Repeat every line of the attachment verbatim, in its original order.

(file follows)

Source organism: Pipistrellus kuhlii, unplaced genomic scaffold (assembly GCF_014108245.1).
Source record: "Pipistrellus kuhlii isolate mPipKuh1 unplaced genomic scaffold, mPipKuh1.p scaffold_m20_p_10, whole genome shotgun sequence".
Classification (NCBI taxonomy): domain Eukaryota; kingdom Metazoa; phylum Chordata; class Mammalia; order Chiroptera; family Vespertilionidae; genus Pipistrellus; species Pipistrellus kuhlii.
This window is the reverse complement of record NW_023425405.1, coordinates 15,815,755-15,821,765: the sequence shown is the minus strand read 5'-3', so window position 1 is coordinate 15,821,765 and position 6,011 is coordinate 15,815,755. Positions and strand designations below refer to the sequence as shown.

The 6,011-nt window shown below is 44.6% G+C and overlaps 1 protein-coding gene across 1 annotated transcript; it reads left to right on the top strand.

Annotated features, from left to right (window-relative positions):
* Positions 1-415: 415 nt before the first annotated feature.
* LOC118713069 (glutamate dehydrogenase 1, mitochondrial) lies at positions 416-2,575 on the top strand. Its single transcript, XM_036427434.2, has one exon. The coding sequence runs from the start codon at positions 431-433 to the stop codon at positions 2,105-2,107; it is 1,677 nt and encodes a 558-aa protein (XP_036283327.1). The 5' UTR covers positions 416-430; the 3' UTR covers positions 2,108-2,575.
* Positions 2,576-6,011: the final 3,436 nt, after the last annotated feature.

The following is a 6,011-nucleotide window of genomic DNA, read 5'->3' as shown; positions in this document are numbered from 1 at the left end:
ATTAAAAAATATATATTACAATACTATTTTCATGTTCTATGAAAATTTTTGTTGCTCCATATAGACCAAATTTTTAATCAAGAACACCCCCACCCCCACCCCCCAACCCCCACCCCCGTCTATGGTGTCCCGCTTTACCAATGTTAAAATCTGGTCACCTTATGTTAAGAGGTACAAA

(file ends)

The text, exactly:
Source organism: Pipistrellus kuhlii, unplaced genomic scaffold (assembly GCF_014108245.1).
Source record: "Pipistrellus kuhlii isolate mPipKuh1 unplaced genomic scaffold, mPipKuh1.p scaffold_m20_p_10, whole genome shotgun sequence".
Classification (NCBI taxonomy): domain Eukaryota; kingdom Metazoa; phylum Chordata; class Mammalia; order Chiroptera; family Vespertilionidae; genus Pipistrellus; species Pipistrellus kuhlii.
This window is the reverse complement of record NW_023425405.1, coordinates 15,815,755-15,821,765: the sequence shown is the minus strand read 5'-3', so window position 1 is coordinate 15,821,765 and position 6,011 is coordinate 15,815,755. Positions and strand designations below refer to the sequence as shown.

The 6,011-nt window shown below is 44.6% G+C and overlaps 1 protein-coding gene across 1 annotated transcript; it reads left to right on the top strand.

Annotated features, from left to right (window-relative positions):
* Positions 1-415: 415 nt before the first annotated feature.
* LOC118713069 (glutamate dehydrogenase 1, mitochondrial) lies at positions 416-2,575 on the top strand. Its single transcript, XM_036427434.2, has one exon. The coding sequence runs from the start codon at positions 431-433 to the stop codon at positions 2,105-2,107; it is 1,677 nt and encodes a 558-aa protein (XP_036283327.1). The 5' UTR covers positions 416-430; the 3' UTR covers positions 2,108-2,575.
* Positions 2,576-6,011: the final 3,436 nt, after the last annotated feature.

The following is a 6,011-nucleotide window of genomic DNA, read 5'->3' as shown; positions in this document are numbered from 1 at the left end:
ATTAAAAAATATATATTACAATACTATTTTCATGTTCTATGAAAATTTTTGTTGCTCCATATAGACCAAATTTTTAATCAAGAACACCCCCACCCCCACCCCCCAACCCCCACCCCCGTCTATGGTGTCCCGCTTTACCAATGTTAAAATCTGGTCACCTTATGTTAAGAGGTACAAA